Your proposal makes a lot of sense to ME, but I don't know if 'sense' plays a role in any of this these days.

    Have bookmarked your Inkling Books page for especially the Google Settlement links.

  5. Tom,
    As you may have guessed, I don't think Hanvon (and here is another picture found by Nate, this time of two Hanvons being held and shown, in which you can barely make out any color) will be selling many in March if they look like this.

    On the other hand Fujitsu's Flepia, as late as April 2010, looked like this and was reported as "cool" by ubergizmo. The Flepia, before and then sold at $1,000+ in Japan!

    I saw a demo on YouTube of the first one and it it drew across on the screen very slowly, in 3 different stages. It showed me that some people REALLY want color.

    By the way, went to check on your blog's Kindle software experiments, which have been interesting, and saw you've taken a rest from that? Maybe you'll have more to try soon, I hope.

  6. Tom,
    Good point re the e-book sales calculation that can put you lower than 700,000th place.

  7. Mike's idea is interesting, even rational, but I'm not able to see how it could work.

    Libraries have budgets. So just as they have a limit on the number of books they can purchase, they'd have to have a limit on the number of ebook loans they allow. Unfortunately this means that when demand is high, they may run out of loans completely, and patrons would have to get wait-listed to check out any ebook (even if they just 'returned' one).

    By contrast, physical books (and Overdrive digital media) are never all checked out at once, and as they are returned, are available for the next patron almost immediately. So there's always 'something' that can be borrowed, even if it isn't the first choice.

    I don't think a system where you often have to wait a few days or weeks to be able to check out a book is very appealing, even if it is 'free'.

    You could pass on the fee to patrons, but at that point, they may not see the point of libraries and stop voting to fund them. (in our small town, we will have to vote new taxes to keep our library open...)

    And from a publisher's perspective, they'd rather get paid up front for each title, because they profit on books that are not even loaned out. An efficient system is not in their interest.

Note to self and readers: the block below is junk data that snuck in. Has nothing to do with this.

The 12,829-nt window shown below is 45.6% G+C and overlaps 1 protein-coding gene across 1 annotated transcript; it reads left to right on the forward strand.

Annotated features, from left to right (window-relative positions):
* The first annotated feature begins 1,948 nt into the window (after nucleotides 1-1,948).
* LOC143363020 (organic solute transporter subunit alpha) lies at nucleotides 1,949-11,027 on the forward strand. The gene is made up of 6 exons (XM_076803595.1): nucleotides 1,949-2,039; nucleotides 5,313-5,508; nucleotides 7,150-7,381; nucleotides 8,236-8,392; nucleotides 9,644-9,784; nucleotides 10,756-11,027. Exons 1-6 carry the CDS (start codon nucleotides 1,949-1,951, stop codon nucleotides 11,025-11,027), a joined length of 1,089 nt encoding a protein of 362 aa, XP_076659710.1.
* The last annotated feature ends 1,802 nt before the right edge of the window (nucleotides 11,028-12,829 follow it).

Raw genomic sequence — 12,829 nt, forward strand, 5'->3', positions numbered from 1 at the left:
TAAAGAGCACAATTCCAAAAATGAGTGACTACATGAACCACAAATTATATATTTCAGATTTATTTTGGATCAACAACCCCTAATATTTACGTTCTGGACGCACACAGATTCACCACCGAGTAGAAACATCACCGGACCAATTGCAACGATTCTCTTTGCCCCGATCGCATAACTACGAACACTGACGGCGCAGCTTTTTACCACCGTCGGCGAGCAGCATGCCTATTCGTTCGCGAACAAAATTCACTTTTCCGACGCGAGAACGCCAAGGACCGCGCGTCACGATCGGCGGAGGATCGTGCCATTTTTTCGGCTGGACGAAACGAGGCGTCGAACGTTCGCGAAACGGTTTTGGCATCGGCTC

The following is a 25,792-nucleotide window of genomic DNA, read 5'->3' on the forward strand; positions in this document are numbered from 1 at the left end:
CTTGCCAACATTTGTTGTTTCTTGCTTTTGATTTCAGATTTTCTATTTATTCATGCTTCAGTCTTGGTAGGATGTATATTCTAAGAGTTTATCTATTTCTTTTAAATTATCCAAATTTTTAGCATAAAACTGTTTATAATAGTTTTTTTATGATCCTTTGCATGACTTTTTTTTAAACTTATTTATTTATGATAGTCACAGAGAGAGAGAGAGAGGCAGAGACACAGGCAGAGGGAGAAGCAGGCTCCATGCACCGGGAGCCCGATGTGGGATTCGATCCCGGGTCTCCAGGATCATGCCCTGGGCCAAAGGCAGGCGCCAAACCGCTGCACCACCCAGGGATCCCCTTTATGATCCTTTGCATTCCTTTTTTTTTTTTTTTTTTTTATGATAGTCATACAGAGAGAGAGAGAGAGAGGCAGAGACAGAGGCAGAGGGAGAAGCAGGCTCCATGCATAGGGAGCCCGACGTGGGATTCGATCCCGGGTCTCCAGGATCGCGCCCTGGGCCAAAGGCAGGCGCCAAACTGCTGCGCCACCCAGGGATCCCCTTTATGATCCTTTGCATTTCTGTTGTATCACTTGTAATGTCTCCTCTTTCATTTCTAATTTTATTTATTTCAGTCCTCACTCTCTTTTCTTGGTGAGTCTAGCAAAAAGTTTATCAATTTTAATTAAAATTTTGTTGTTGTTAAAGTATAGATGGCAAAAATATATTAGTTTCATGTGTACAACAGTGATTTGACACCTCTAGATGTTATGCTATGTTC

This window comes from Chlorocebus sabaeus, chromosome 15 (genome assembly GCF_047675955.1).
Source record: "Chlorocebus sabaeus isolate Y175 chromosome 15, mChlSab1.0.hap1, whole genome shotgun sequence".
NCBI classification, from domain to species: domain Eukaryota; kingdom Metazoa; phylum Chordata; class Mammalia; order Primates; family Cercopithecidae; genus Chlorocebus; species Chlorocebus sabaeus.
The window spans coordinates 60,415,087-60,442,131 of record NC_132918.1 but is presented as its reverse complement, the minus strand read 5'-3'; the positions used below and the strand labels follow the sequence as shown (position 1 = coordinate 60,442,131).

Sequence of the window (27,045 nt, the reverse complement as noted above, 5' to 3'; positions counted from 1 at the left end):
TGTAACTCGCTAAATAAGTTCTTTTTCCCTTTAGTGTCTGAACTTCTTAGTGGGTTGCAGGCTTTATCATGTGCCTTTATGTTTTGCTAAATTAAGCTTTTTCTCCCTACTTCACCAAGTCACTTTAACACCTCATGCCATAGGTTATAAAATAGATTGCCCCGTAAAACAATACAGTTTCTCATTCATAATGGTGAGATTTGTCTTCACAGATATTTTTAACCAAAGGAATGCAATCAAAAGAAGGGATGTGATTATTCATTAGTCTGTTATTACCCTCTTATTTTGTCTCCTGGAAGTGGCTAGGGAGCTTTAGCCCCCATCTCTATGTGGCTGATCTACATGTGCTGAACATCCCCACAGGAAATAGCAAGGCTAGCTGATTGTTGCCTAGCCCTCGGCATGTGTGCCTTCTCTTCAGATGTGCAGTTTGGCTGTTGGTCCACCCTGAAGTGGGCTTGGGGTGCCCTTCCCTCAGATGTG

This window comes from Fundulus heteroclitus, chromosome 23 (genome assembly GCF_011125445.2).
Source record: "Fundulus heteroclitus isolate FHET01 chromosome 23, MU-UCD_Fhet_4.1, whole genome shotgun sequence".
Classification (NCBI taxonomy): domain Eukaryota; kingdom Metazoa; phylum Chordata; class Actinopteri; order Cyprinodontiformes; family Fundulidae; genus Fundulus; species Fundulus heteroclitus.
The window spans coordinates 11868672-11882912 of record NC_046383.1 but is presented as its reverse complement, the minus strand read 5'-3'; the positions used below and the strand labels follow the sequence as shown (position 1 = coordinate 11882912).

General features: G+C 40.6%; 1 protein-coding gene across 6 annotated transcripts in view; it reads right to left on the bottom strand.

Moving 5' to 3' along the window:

A Netflix-like subscription model might work. Publishers would have to agree to it, of course, and most of them still seem stuck in old thinking.

  8. The Fujitsu looks like reflective LCD or something. I know there are a lot of people with high hopes for Mirasol, but we'll have to see about that.

  9. On the other hand, Tom,
    the library could still set a limit of how many out at a time in a month etc.

    Also, as it is now, people are reporting on the forums that they've been waiting for a book to be free on Overdrive since January to April, and it's now November. It depends on which library system you're on of course.

  10. Tom,
    Re how anyone would know how many books were sold, a TechCrunch article (they are bragging about forcing this issue and now are looking for other books, the latter dynamic reminding me of witch hunts in the name of Traffic), it turns out that the 'author' (if one can use that word appropriately here) said he had sold only one copy until the brouhaha.

    Also, the book had climbed to #80 when I was reading about it yesterday morning. Now people are looking at many other books carried on Amazon in hopes they can get rid of them as well while ignoring that others have found the same books at other online stores.

  11. yup, there are now calls all over the forums to ban books ranging from President Bush' memoirs to various versions of the Bible.

    The bookburners have found they can force Amazon to do their bidding, the cat is now out of the bag, and I don't see how it's going to be curtailed.

  12. CNN and MSNBC seem to want to keep the flames going too, as both are down in traffic share and it's like sharks and blood. Note that FoxNews of all places pointed out that the other bookstores carry the same books many are now insisting be tossed out.

    I see that some cooler heads seemed (yesterday) to be holding sway. We'll see.